Day #22: Saturday, March 21

Netflix Weekend

Messiah: Episode 6

Clip: 5:30 – 11:30

Old Testament: Exodus 13:17-22

New Testament: Acts 16:6-10

Practice: Guidance

Music: “No Longer Slaves” by Zach Williams; “Every Time I Feel the Spirit Moving” by Mahalia Jackson; “Holy Spirit” by Francesca Battistelli

            Near the end of the clip from Messiah is a powerful image: Felix comes to a literal fork in the road and had to determine which way to go. This is on the heels of al-Masih (the messiah figure) telling Felix that he was to lead them. Al-Masih didn’t know where God wanted them to go. Certainly, we can relate to Felix in this moment of decision. We often come to forks in the road and are uncertain which way or which choice God wants us to choose.

            This is a crucial aspect of our spiritual life to consider during Lent. The pursuit of the spiritual life is the pursuit of open communication and communion with the Holy Spirit. We are seeking his guidance and direction in our everyday lives. When we face difficult decisions, as Christians, we seek out God’s will for us. “What do you want me to do?” we ask. It seems like a faithful response, but what if God’s response to us is: “You decide”? More troubling still, what if we don’t get a response or a “feeling” either way?

            The passage from Acts is full of spiritual direction that we wish we had in our world today. The Bible says, “the Holy Spirit had prevented them from preaching the word of God in the province of Asia at that time” (Act 6:6 NLT) and they later “concluded that God was calling us to preach the Good News [in Macedonia]” (Acts 6:11). But how did they know God was calling them?

            Today, consider God’s calling and the Spirit’s leading in our lives. Perhaps it is something that you haven’t thought a lot about, but the Bible is full of examples of God’s people being led by God – all the way back to the Israelites being led out of Egypt by a cloud and fire. Richard Foster includes “guidance” among the spiritual disciplines, but he includes it under “corporate disciplines.” He writes,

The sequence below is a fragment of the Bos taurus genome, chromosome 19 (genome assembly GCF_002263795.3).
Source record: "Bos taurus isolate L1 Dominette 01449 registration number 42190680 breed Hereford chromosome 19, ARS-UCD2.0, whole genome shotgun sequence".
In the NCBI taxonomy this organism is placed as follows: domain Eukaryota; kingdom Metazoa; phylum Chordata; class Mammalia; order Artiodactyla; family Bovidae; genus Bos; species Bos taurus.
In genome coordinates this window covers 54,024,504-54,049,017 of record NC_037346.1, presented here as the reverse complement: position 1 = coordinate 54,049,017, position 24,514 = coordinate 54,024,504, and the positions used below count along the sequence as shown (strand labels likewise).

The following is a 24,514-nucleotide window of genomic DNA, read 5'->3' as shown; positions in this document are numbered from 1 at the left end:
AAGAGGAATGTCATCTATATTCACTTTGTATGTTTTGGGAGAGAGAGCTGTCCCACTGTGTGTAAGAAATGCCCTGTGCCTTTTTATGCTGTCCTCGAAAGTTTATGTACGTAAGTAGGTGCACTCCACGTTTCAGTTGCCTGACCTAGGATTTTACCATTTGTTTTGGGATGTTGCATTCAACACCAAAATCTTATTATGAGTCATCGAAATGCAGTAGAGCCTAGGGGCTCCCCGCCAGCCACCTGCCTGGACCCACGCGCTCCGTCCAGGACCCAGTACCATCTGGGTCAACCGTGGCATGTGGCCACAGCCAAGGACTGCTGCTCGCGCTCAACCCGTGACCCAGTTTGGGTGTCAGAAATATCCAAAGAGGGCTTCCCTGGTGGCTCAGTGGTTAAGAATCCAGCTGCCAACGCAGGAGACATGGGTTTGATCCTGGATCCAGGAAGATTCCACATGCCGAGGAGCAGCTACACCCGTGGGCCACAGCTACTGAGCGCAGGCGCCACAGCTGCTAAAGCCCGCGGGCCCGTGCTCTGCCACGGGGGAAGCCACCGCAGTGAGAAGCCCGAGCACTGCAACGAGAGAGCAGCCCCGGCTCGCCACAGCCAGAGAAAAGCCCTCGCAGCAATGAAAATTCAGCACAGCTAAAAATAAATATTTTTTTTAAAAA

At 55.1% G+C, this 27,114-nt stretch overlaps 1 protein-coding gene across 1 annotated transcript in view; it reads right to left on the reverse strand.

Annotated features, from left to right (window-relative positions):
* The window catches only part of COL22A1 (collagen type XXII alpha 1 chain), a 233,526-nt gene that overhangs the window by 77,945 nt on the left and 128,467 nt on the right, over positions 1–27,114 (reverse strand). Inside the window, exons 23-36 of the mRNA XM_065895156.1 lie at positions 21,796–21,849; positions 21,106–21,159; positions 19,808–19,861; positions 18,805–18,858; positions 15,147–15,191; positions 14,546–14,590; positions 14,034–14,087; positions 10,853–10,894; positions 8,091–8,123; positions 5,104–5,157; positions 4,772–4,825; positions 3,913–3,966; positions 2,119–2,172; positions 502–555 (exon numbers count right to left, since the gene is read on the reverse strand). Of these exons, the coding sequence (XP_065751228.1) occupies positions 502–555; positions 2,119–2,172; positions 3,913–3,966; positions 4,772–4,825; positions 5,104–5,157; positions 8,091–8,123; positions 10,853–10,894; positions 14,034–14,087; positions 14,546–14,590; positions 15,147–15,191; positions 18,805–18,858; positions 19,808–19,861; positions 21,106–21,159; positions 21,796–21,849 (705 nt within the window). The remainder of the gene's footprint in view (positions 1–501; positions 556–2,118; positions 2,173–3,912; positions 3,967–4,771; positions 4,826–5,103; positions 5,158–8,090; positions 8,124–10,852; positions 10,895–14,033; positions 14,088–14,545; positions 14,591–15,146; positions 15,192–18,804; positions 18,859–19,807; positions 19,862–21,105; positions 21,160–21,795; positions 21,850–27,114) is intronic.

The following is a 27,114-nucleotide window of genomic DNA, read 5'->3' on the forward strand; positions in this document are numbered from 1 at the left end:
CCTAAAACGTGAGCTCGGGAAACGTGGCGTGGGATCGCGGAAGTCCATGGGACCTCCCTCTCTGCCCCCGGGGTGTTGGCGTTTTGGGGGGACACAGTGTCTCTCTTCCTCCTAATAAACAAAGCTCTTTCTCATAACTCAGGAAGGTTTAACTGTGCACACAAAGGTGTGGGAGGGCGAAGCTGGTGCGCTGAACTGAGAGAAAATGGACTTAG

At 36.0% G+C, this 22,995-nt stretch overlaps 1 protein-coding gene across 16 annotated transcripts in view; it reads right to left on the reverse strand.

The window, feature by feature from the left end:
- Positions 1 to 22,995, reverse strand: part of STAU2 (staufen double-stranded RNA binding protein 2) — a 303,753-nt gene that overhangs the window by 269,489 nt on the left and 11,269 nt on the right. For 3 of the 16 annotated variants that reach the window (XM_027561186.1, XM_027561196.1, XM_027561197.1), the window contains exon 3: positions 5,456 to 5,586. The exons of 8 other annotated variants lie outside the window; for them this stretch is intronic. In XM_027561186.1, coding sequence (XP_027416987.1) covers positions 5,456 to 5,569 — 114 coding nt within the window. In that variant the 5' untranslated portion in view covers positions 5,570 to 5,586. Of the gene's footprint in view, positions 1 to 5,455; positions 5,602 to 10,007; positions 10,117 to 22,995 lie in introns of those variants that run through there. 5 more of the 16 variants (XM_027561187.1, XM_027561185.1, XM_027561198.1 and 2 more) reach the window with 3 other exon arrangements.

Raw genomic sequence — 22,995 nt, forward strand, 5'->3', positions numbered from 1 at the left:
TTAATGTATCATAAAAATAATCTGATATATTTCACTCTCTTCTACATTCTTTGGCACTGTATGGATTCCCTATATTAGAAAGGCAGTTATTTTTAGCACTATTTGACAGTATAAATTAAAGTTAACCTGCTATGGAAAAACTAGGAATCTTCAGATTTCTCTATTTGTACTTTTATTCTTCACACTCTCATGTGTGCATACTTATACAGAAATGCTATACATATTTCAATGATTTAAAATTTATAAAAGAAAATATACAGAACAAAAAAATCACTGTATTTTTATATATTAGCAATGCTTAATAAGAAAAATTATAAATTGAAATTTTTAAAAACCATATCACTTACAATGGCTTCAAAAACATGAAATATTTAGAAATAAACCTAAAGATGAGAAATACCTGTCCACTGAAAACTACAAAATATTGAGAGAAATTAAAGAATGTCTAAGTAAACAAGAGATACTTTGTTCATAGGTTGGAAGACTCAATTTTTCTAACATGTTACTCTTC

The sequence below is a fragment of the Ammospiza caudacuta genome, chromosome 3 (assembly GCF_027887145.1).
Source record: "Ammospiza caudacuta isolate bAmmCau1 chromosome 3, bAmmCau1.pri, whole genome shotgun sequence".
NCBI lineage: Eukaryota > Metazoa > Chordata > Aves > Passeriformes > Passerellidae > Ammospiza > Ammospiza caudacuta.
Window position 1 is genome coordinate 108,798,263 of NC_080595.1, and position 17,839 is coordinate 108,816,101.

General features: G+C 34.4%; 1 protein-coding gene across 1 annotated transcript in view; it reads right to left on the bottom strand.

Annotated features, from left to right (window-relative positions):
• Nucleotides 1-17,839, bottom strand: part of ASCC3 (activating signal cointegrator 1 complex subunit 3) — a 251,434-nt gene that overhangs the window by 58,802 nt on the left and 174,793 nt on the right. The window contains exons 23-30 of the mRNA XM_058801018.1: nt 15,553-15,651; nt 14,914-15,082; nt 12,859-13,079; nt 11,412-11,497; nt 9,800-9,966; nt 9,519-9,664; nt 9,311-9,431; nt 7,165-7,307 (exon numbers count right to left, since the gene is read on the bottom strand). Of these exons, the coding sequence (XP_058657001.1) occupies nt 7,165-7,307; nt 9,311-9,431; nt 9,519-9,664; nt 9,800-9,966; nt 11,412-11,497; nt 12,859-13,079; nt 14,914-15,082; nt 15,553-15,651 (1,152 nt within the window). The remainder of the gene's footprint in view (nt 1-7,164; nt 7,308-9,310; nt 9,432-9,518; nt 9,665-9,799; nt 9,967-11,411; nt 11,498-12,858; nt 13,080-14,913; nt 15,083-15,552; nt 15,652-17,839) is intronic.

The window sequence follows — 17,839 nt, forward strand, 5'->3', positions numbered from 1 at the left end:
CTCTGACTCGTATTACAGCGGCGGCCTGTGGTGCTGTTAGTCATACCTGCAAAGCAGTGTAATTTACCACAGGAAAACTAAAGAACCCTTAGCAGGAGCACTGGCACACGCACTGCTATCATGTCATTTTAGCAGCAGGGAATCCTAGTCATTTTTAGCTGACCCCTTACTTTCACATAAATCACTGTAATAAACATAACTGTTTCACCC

“But the knowledge of the direct, active, immediate leading of the Spirit is not sufficient. Individual guidance must yield to corporate guidance. There must also come a knowledge of the direct, active, immediate leading of the Spirit together.”[1]

            What does God want for your life? What is he calling you to do at this point in your life? Who is he calling you to minister to? Is he calling you to stay put or go? Is he calling you to remain where you are already connected, or is he calling you to a new work? These are not easy questions to ask of ourselves. As humans our default is to settle into the familiar and comfortable, yet God has been calling his people to new, unfamiliar places since he told Abraham to leave his homeland.

            Reflect on these questions and consider reaching out to a spiritual director or friend who can help you discern these questions. During this Lenten season, consider a director or friend who can continue to be your spiritual guide after Easter. Too many of us try to work out our spirituality on our own. Your first reaction may be to list countless reasons of why you don’t have anyone who can serve as a spiritual director for you. If this is the case, go find one! Throughout the Bible, spiritual guidance is seen as a corporate reality. We need someone to help us along. You need someone to share openly with. We are often helped by the insight of others who can help us see God’s hand in our lives. Pray that God will direct you to someone who can enrich your spiritual life beyond what you can ask or imagine.


[1] Richard Foster, Celebration of Discipline, 1988 ed., (San Francisco: Harper Collins, 1978), 175.

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